The Torah readings of both last week (Leviticus 6-8) and this (Leviticus 9-11) describe in detail the eight-day inauguration ceremony for the Tabernacle, performed by Moses at the foot of Mount Sinai. Among the special sacrifices brought during this ceremony is a “sin offering.” Puzzled as to what sin it could atone for, Sifra—a rabbinic commentary on Leviticus probably produced around the 4th century CE—suggests that it is the sin of taking money during the massive fund-raising drive for the Tabernacle that yielded gifts given in response to social coercion rather than voluntarily. Shlomo Zuckier comments:
Sifra assumes that a donation made under pressure may be regarded as ill-gotten gains requiring atonement. [Thus] Sifra argues that, when people act to avoid censure, rather out of an understanding of the value of their actions, something is fundamentally amiss. . . . Coercion, of the softer or harder varieties, is sometimes necessary. But it always has a cost, and there is a point at which forcing someone else to fulfill the commandments becomes an act of theft.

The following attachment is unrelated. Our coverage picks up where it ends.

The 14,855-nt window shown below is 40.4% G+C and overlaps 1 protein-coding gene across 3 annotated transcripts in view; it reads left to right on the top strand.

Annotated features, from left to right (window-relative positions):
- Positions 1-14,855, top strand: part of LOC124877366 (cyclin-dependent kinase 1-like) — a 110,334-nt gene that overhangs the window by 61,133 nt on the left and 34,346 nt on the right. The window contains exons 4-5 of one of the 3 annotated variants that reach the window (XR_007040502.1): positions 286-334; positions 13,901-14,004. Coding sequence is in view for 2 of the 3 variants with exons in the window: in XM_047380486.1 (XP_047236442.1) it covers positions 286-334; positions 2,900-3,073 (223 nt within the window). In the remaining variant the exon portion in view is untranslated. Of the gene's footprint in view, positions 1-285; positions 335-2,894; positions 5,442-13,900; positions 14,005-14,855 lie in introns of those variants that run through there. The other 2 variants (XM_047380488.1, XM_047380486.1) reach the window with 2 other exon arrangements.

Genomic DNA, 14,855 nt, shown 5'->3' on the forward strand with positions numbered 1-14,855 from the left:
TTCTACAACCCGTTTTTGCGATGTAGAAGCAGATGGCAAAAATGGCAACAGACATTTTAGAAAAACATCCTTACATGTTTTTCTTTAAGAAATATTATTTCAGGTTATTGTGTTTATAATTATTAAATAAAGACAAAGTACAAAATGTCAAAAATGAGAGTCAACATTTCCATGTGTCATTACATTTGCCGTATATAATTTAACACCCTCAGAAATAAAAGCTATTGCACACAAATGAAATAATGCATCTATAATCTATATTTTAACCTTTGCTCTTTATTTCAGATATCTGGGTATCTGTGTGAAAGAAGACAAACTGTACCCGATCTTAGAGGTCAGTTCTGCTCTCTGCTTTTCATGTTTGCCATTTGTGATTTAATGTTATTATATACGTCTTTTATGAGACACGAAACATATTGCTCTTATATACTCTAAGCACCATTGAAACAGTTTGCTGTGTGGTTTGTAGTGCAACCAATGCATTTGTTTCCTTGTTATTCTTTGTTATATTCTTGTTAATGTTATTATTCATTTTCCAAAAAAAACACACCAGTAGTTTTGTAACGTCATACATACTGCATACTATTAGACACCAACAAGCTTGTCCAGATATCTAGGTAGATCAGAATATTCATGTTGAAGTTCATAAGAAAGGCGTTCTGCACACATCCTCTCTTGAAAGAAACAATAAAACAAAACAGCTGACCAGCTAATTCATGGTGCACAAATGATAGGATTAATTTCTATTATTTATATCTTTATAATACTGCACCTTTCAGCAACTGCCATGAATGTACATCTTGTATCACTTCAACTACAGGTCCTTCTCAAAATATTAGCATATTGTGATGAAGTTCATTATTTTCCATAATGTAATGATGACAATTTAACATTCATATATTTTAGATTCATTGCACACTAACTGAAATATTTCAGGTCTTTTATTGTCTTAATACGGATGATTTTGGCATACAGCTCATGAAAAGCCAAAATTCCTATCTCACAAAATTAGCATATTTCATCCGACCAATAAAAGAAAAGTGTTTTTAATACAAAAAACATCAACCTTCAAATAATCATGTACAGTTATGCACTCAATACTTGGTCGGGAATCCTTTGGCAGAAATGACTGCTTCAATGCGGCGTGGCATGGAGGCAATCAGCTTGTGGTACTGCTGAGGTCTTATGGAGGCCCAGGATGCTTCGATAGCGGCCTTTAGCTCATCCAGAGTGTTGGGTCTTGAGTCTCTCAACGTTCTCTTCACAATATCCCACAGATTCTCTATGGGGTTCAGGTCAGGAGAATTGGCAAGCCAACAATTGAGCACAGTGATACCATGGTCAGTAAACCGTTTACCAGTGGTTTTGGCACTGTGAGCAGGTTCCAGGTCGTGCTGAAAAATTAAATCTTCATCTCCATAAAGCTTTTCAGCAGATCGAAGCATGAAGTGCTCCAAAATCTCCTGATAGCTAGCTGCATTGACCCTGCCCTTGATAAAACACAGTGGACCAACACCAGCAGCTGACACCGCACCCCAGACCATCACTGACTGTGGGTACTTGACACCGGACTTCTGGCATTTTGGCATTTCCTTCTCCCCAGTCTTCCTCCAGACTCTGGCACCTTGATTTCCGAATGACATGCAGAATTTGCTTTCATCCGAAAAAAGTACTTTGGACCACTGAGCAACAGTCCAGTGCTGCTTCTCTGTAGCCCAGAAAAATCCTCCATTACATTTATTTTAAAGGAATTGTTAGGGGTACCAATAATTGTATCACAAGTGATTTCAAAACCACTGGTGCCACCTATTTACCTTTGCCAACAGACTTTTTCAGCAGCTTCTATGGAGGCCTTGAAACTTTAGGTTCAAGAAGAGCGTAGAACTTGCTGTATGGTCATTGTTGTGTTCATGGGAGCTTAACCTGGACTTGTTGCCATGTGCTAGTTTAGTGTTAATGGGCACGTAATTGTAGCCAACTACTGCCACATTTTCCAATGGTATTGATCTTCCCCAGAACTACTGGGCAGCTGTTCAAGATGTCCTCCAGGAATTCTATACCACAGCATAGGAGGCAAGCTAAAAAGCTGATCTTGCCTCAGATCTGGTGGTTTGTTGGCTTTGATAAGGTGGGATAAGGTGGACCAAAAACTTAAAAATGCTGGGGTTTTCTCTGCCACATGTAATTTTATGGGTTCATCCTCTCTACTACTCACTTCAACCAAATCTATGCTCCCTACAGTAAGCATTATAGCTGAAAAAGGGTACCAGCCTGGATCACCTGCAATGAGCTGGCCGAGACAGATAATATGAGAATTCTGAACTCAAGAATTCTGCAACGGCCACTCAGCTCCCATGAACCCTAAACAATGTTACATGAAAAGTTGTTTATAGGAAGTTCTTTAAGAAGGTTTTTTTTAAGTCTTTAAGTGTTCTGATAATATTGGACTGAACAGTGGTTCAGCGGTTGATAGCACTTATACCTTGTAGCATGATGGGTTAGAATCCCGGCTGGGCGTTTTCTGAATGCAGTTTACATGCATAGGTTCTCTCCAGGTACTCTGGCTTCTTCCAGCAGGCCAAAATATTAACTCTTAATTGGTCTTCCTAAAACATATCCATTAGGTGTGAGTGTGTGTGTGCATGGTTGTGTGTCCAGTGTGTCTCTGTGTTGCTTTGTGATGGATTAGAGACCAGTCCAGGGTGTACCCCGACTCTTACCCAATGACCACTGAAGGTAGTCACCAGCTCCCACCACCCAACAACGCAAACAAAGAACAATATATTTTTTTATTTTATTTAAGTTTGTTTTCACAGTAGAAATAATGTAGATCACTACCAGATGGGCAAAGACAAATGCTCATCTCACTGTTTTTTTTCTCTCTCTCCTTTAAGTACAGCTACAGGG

That Sifra offers this teaching specifically regarding the Tabernacle [is] crucial to appreciating its message. . . . People often assume that, the more important the cause, the less important the means; arriving at the proper outcome is paramount, and the process must take a backseat. Sifra argues precisely the opposite. . . . Extracting charitable donations through social pressure might not be ideal, but no sin-offering is required to atone for doing so. The Tabernacle has loftier standards.